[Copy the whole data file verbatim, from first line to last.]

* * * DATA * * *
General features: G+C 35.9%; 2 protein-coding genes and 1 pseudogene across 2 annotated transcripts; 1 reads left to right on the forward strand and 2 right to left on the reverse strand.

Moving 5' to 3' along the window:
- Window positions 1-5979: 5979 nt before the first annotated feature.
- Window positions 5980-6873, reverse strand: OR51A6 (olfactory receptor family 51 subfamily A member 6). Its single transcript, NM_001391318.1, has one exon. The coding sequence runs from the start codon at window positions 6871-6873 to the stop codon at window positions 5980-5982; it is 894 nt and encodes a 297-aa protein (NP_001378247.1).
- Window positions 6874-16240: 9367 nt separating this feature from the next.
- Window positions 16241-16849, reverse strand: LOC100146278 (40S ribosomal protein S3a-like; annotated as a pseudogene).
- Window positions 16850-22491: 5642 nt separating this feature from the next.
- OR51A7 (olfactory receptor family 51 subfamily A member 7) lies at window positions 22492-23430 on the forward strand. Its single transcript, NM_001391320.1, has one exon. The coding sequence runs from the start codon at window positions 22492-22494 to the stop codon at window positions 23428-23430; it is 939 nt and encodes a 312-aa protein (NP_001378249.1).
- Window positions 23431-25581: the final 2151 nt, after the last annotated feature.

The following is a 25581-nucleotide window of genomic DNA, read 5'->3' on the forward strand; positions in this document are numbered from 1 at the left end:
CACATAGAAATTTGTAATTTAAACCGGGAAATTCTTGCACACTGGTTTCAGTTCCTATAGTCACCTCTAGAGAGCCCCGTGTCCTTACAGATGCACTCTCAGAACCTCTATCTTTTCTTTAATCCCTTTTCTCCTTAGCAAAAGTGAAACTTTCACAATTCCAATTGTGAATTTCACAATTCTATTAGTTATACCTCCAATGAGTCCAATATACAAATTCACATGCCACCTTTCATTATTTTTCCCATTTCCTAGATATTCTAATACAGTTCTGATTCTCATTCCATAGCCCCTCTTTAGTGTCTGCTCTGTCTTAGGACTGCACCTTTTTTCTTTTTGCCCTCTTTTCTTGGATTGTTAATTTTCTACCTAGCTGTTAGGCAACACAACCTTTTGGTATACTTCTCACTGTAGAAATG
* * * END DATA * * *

General features: G+C 35.9%; 2 protein-coding genes and 1 pseudogene across 2 annotated transcripts; 1 reads left to right on the forward strand and 2 right to left on the reverse strand.

Moving 5' to 3' along the window:
- Window positions 1-5979: 5979 nt before the first annotated feature.
- Window positions 5980-6873, reverse strand: OR51A6 (olfactory receptor family 51 subfamily A member 6). Its single transcript, NM_001391318.1, has one exon. The coding sequence runs from the start codon at window positions 6871-6873 to the stop codon at window positions 5980-5982; it is 894 nt and encodes a 297-aa protein (NP_001378247.1).
- Window positions 6874-16240: 9367 nt separating this feature from the next.
- Window positions 16241-16849, reverse strand: LOC100146278 (40S ribosomal protein S3a-like; annotated as a pseudogene).
- Window positions 16850-22491: 5642 nt separating this feature from the next.
- OR51A7 (olfactory receptor family 51 subfamily A member 7) lies at window positions 22492-23430 on the forward strand. Its single transcript, NM_001391320.1, has one exon. The coding sequence runs from the start codon at window positions 22492-22494 to the stop codon at window positions 23428-23430; it is 939 nt and encodes a 312-aa protein (NP_001378249.1).
- Window positions 23431-25581: the final 2151 nt, after the last annotated feature.

The following is a 25581-nucleotide window of genomic DNA, read 5'->3' on the forward strand; positions in this document are numbered from 1 at the left end:
CACATAGAAATTTGTAATTTAAACCGGGAAATTCTTGCACACTGGTTTCAGTTCCTATAGTCACCTCTAGAGAGCCCCGTGTCCTTACAGATGCACTCTCAGAACCTCTATCTTTTCTTTAATCCCTTTTCTCCTTAGCAAAAGTGAAACTTTCACAATTCCAATTGTGAATTTCACAATTCTATTAGTTATACCTCCAATGAGTCCAATATACAAATTCACATGCCACCTTTCATTATTTTTCCCATTTCCTAGATATTCTAATACAGTTCTGATTCTCATTCCATAGCCCCTCTTTAGTGTCTGCTCTGTCTTAGGACTGCACCTTTTTTCTTTTTGCCCTCTTTTCTTGGATTGTTAATTTTCTACCTAGCTGTTAGGCAACACAACCTTTTGGTATACTTCTCACTGTAGAAATG